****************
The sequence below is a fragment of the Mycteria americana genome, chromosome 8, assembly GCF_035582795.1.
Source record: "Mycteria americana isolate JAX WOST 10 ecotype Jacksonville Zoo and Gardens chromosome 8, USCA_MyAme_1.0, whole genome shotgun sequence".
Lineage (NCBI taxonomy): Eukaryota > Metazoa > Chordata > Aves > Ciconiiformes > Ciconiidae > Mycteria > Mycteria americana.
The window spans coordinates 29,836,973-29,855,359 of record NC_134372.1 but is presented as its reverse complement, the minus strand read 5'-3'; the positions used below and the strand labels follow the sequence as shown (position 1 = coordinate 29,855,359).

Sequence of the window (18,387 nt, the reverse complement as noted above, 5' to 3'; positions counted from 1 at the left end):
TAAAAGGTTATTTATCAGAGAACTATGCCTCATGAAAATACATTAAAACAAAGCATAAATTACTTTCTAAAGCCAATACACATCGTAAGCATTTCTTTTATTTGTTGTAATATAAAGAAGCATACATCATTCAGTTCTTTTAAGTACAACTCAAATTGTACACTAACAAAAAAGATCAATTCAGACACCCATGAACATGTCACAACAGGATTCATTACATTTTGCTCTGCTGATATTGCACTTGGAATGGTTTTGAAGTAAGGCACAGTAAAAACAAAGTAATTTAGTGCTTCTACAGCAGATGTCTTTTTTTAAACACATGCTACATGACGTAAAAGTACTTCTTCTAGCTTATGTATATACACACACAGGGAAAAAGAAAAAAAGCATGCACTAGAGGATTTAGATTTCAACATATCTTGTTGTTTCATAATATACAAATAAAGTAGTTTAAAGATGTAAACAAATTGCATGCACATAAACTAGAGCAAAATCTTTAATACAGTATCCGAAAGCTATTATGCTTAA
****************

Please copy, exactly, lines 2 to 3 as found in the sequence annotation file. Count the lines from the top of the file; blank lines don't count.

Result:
Source record: "Mycteria americana isolate JAX WOST 10 ecotype Jacksonville Zoo and Gardens chromosome 8, USCA_MyAme_1.0, whole genome shotgun sequence".
Lineage (NCBI taxonomy): Eukaryota > Metazoa > Chordata > Aves > Ciconiiformes > Ciconiidae > Mycteria > Mycteria americana.